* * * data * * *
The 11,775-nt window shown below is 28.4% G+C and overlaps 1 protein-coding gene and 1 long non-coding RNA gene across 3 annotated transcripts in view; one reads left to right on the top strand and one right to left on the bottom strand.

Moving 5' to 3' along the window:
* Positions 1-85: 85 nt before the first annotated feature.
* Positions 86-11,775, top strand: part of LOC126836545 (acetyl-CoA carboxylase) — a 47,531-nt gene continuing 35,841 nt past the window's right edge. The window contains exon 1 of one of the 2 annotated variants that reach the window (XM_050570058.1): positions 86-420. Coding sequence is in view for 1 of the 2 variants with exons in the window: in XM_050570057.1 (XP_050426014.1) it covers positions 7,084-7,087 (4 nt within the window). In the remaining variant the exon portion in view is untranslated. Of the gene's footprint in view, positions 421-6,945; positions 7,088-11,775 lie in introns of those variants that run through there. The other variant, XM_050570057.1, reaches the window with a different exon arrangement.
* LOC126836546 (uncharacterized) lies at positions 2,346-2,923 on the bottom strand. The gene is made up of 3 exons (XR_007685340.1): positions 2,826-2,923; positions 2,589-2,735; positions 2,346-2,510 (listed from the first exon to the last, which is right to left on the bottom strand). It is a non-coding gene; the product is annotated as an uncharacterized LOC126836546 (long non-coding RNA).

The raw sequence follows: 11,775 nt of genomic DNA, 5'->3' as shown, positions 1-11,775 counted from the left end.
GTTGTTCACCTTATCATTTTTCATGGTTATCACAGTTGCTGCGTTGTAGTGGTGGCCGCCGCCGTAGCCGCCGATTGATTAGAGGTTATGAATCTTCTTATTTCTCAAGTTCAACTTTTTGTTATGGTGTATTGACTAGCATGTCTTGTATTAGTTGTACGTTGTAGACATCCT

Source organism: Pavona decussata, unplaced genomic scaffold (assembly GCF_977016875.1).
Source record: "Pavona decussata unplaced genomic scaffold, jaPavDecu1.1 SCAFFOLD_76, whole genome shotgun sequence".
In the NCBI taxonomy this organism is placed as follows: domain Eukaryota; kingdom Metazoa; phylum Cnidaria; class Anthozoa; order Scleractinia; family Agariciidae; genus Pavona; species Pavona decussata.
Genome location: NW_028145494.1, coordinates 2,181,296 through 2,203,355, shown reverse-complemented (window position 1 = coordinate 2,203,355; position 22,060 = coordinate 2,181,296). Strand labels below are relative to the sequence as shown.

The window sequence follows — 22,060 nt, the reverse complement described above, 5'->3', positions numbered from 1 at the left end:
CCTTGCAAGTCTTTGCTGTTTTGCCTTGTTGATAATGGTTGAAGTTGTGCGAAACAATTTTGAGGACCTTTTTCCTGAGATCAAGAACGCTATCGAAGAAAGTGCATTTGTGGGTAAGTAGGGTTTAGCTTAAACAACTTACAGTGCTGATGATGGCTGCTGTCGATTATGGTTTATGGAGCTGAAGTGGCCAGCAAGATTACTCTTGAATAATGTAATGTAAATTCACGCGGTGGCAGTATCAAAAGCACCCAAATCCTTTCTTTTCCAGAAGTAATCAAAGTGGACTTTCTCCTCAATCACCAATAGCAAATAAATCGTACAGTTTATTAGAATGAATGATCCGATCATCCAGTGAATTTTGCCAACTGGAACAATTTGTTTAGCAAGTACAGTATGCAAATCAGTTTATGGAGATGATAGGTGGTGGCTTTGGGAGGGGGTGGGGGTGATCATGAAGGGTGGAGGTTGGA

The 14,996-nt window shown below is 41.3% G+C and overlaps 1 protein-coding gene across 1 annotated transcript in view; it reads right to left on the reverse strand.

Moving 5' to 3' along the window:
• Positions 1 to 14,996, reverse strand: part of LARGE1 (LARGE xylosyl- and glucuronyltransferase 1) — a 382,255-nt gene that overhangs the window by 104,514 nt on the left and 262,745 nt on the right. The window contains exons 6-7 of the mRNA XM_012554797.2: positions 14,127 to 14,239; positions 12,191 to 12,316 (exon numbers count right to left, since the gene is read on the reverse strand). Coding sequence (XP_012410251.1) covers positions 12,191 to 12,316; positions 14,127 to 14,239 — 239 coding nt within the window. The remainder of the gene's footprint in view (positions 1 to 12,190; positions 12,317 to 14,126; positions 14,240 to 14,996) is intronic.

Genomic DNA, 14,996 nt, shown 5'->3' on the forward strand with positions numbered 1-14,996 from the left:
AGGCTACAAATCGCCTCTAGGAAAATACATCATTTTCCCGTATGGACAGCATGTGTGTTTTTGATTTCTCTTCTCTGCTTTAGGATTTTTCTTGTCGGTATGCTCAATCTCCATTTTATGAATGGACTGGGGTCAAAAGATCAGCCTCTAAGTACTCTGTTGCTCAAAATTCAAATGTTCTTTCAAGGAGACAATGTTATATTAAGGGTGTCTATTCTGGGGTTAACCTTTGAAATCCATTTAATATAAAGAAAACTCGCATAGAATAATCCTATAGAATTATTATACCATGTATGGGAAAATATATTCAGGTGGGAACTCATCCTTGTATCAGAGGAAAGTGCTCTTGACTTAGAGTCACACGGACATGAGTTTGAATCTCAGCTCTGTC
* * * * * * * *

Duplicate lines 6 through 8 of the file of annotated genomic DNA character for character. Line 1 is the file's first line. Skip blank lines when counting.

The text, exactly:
The raw sequence follows: 11,775 nt of genomic DNA, 5'->3' as shown, positions 1-11,775 counted from the left end.
GTTGTTCACCTTATCATTTTTCATGGTTATCACAGTTGCTGCGTTGTAGTGGTGGCCGCCGCCGTAGCCGCCGATTGATTAGAGGTTATGAATCTTCTTATTTCTCAAGTTCAACTTTTTGTTATGGTGTATTGACTAGCATGTCTTGTATTAGTTGTACGTTGTAGACATCCT

Source organism: Pavona decussata, unplaced genomic scaffold (assembly GCF_977016875.1).